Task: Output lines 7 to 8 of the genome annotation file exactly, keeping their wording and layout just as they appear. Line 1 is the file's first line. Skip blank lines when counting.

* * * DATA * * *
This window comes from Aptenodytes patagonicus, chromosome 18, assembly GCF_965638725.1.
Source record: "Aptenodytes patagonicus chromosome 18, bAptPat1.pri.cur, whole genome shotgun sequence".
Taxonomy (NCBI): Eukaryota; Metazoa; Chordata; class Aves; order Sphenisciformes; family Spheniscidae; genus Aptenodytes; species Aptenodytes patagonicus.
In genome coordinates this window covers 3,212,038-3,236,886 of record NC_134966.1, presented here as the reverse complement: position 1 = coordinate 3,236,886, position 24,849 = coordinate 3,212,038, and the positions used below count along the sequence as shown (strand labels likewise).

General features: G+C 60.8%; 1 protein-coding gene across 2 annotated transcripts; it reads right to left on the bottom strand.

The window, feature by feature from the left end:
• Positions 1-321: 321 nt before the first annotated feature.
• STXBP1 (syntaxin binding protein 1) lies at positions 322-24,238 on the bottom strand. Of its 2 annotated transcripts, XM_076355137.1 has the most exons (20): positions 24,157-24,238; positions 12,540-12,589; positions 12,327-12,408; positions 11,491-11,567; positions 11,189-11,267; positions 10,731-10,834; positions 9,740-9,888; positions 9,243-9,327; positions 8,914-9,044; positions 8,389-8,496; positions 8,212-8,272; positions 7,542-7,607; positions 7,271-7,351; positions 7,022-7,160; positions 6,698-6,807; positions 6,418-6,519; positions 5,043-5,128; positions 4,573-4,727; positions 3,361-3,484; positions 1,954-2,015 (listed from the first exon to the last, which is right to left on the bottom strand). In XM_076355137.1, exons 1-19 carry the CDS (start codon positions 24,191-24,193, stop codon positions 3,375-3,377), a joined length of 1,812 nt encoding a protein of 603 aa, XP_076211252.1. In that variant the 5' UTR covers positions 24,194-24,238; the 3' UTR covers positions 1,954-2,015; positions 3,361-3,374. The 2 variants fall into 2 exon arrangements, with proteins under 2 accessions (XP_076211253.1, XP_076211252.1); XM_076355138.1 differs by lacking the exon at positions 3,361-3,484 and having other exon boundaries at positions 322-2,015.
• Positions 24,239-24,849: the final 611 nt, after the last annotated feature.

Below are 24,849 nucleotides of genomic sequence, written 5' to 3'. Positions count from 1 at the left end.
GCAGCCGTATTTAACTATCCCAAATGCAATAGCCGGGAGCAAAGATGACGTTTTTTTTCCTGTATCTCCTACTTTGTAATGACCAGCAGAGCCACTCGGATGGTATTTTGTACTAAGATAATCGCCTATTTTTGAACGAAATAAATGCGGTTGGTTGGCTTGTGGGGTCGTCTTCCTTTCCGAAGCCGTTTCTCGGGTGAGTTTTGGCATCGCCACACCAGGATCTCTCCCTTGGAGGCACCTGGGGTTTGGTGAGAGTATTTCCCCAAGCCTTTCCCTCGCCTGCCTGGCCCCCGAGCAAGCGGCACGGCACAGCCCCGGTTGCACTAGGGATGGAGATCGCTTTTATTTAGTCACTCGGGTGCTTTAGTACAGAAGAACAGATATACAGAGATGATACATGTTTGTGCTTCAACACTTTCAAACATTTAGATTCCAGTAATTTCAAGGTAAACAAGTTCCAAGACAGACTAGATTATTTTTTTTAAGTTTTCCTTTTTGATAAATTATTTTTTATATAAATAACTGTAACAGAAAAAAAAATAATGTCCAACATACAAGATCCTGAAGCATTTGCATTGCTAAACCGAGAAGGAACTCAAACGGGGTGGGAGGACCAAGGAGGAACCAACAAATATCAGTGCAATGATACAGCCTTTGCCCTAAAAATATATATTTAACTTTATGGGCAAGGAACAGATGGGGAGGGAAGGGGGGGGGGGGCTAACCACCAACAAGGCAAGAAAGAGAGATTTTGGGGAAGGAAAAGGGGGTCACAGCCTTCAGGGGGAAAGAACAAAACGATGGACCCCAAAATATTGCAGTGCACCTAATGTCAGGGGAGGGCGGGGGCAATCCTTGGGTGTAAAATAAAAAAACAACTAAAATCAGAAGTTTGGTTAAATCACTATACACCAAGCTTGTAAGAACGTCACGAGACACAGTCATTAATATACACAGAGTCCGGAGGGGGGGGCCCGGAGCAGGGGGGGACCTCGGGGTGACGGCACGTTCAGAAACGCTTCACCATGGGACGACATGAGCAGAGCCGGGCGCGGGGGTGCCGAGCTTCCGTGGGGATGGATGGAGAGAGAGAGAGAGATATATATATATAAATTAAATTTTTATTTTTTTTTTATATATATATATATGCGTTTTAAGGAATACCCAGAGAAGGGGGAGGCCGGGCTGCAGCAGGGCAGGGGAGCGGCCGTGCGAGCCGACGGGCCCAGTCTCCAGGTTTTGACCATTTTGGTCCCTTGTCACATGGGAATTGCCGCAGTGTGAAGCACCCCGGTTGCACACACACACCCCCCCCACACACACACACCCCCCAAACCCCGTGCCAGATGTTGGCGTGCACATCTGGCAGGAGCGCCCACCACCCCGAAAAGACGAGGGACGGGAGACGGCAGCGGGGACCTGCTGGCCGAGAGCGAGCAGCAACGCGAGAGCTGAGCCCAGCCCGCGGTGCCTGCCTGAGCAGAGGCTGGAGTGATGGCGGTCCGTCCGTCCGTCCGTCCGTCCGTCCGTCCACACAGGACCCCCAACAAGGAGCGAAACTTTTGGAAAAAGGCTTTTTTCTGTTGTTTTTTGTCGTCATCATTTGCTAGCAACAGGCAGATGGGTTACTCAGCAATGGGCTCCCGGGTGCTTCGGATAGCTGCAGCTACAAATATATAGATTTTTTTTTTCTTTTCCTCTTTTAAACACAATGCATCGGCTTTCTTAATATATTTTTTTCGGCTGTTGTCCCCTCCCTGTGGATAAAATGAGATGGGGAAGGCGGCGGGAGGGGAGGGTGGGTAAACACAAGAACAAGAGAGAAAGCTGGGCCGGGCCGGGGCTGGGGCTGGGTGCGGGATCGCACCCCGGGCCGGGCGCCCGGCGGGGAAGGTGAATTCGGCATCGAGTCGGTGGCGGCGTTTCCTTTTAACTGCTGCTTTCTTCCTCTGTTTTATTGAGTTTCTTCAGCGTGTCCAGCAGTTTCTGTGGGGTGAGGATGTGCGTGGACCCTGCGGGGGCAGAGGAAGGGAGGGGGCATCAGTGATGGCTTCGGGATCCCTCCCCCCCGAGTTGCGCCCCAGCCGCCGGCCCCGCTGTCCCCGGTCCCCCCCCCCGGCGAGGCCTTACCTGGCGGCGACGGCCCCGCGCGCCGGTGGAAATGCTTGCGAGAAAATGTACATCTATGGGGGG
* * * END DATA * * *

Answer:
• Positions 1-321: 321 nt before the first annotated feature.
• STXBP1 (syntaxin binding protein 1) lies at positions 322-24,238 on the bottom strand. Of its 2 annotated transcripts, XM_076355137.1 has the most exons (20): positions 24,157-24,238; positions 12,540-12,589; positions 12,327-12,408; positions 11,491-11,567; positions 11,189-11,267; positions 10,731-10,834; positions 9,740-9,888; positions 9,243-9,327; positions 8,914-9,044; positions 8,389-8,496; positions 8,212-8,272; positions 7,542-7,607; positions 7,271-7,351; positions 7,022-7,160; positions 6,698-6,807; positions 6,418-6,519; positions 5,043-5,128; positions 4,573-4,727; positions 3,361-3,484; positions 1,954-2,015 (listed from the first exon to the last, which is right to left on the bottom strand). In XM_076355137.1, exons 1-19 carry the CDS (start codon positions 24,191-24,193, stop codon positions 3,375-3,377), a joined length of 1,812 nt encoding a protein of 603 aa, XP_076211252.1. In that variant the 5' UTR covers positions 24,194-24,238; the 3' UTR covers positions 1,954-2,015; positions 3,361-3,374. The 2 variants fall into 2 exon arrangements, with proteins under 2 accessions (XP_076211253.1, XP_076211252.1); XM_076355138.1 differs by lacking the exon at positions 3,361-3,484 and having other exon boundaries at positions 322-2,015.